On the other hand, the moral law was something completely different.  This law is not temporary.  This law represents not the needs of a culture, but the very mind of God.  In other words, not even God can abolish the Ten Commandments.  That's why it was written on stone tablets to symbolize this permanence.  Other ancient peoples carved the decrees of their kings in stone.  The Ten Commandments are the only recorded stone-carved writing of Israel.  They were the decrees of the King of Kings and what Jesus did was gave positive reinforcement to the moral law and extend it to new areas of life.

 

I remember the stir that President Jimmy Carter caused back in 1976 when he made a reference to having "lusted in the heart."  It caused a stir because, although it made sense to him, being a Bible-reading church-going Christian, it was a strange concept to many who were not familiar with the passage of Scripture we heard this morning.  In the same way, and in this same passage, Jesus also said that hating is a form of murder.  In other words, the moral law doesn't just cover what you physically do - it's also about what you think.

 

These are hard concepts for people to accept today and they were just as hard for the Pharisees and Sadducees way back when.  They taught that as long as you observed the ceremonial law, morals were an optional extra.  And today, we have people who try to say just that, except that they've replaced ceremony with social or community works of charity.  A 5k run for cancer research makes up for adultery.  Volunteering at the homeless shelter balances out embezzling.

 

The moral law, however, is not so easily set aside.  Yes, we have grace.  Yes, we have love.  But, love and grace demand that we keep the moral law and learn as much about it as we can to apply it to the ever-changing situations in which we find ourselves every day.  It’s not that the Word of God in the Old and New Testaments contradicts itself.  It’s that Man's understanding, as he has come to know more, as he has matured in faith, has changed.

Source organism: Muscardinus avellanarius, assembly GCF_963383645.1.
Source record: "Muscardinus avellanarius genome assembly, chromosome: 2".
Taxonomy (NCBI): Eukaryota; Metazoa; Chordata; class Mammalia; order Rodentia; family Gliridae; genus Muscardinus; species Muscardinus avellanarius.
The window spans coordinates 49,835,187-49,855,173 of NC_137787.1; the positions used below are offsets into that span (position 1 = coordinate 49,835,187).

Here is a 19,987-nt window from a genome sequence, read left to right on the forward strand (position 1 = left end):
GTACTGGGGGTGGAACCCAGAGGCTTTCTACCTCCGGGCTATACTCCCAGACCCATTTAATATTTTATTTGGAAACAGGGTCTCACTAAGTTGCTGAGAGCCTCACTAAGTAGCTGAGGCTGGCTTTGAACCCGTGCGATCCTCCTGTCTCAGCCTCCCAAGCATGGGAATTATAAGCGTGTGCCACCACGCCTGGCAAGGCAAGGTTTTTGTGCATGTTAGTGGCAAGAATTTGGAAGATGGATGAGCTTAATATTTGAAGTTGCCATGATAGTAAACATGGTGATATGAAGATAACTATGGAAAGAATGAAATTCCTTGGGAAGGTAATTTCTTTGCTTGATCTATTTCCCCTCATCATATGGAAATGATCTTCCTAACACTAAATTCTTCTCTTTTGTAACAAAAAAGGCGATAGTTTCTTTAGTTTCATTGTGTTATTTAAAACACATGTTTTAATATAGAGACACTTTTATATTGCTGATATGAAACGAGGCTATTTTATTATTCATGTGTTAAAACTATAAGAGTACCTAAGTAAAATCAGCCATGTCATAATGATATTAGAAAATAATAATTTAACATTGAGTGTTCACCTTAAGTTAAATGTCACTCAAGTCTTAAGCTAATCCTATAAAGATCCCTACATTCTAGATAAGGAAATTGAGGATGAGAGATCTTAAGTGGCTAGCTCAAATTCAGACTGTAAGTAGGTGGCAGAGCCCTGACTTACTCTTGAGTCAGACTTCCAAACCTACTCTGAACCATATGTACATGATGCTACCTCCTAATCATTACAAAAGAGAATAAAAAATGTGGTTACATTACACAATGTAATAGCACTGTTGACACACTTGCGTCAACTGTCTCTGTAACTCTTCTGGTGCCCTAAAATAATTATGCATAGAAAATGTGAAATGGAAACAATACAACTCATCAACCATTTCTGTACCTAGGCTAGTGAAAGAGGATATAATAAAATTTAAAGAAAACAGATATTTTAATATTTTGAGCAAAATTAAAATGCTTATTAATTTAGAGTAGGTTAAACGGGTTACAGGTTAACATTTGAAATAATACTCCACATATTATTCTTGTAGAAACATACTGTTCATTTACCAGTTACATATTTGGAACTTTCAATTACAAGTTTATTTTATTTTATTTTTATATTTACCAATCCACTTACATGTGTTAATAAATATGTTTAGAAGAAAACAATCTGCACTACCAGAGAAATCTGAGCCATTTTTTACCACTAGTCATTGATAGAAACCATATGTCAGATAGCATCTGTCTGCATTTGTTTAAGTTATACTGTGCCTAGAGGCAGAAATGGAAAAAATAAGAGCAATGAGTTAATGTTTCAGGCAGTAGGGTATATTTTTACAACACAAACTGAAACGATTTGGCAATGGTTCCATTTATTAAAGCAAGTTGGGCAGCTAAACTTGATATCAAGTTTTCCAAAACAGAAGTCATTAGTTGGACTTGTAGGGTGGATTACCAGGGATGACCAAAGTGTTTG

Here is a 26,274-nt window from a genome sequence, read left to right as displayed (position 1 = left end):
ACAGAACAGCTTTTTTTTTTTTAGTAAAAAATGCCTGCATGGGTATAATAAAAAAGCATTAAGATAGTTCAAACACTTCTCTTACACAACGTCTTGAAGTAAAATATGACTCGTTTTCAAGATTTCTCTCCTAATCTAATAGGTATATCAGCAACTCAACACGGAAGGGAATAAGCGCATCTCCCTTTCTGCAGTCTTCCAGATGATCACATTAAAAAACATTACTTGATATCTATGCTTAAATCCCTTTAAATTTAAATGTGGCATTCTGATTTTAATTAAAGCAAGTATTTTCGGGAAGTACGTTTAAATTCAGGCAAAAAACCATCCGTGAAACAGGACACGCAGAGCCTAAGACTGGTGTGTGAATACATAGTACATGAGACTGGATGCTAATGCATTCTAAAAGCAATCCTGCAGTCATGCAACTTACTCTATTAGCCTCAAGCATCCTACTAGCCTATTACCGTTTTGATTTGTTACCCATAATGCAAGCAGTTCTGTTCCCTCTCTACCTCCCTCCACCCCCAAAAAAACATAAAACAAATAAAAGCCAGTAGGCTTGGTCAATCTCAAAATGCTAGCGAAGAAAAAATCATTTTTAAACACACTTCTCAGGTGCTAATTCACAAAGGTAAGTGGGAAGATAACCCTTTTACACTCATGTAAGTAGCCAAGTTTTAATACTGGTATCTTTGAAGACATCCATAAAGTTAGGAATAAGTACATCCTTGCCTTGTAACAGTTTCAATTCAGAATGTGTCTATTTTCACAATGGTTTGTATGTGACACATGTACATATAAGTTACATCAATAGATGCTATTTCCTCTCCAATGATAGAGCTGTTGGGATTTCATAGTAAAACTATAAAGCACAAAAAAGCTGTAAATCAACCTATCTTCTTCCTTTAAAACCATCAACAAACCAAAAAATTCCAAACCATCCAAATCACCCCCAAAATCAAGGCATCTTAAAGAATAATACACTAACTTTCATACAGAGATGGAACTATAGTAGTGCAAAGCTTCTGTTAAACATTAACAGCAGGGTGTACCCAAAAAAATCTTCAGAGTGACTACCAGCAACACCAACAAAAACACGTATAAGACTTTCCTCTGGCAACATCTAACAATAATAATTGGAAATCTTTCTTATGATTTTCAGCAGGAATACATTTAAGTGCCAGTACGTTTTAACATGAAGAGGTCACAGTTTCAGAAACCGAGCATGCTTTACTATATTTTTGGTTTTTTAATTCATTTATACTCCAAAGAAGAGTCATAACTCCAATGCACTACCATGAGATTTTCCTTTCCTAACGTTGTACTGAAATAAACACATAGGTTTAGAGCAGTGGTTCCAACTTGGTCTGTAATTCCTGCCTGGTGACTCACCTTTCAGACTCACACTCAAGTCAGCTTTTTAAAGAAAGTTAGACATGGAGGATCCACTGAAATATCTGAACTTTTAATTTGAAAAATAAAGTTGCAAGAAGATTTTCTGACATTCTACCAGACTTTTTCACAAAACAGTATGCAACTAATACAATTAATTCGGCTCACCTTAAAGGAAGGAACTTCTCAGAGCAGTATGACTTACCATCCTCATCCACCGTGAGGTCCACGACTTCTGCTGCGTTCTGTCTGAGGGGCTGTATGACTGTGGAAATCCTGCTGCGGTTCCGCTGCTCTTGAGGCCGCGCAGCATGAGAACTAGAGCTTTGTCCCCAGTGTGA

The story is told of a wise teacher who had three brothers as pupils.  He then went away on a long journey and left them to carry on his work.  Over time, one brother added to the teaching, another took away from it, while the third repeated it exactly.  When the teacher returned, he said to the two who had made changes, "Be thankful to your brother, because without him my teaching would have been lost."  But, he then said to the brother who had changed nothing, "Be thankful to your brothers, because without them my teaching would not have been understood."

 

The relationship between God and Man never changes but, the relationships amongst people do.  That's why it's harder, not easier, to be a Christian than a Pharisee.  Pharisees had all the answers.  Christians have to figure them out.  And, we have as our guide the life of Jesus. 

 

Sometimes, that's not very helpful because figuring things out is too much like hard work.  But, that's really the difference between the Old and New Testaments.  It's not that Jesus abolished the Law; it's that he made all of us into law students and the Gospels are the advanced class textbooks.

 

So, let's study up.  And fulfil the Law of Love and Grace in all we say, think, and do.

 

In the Name...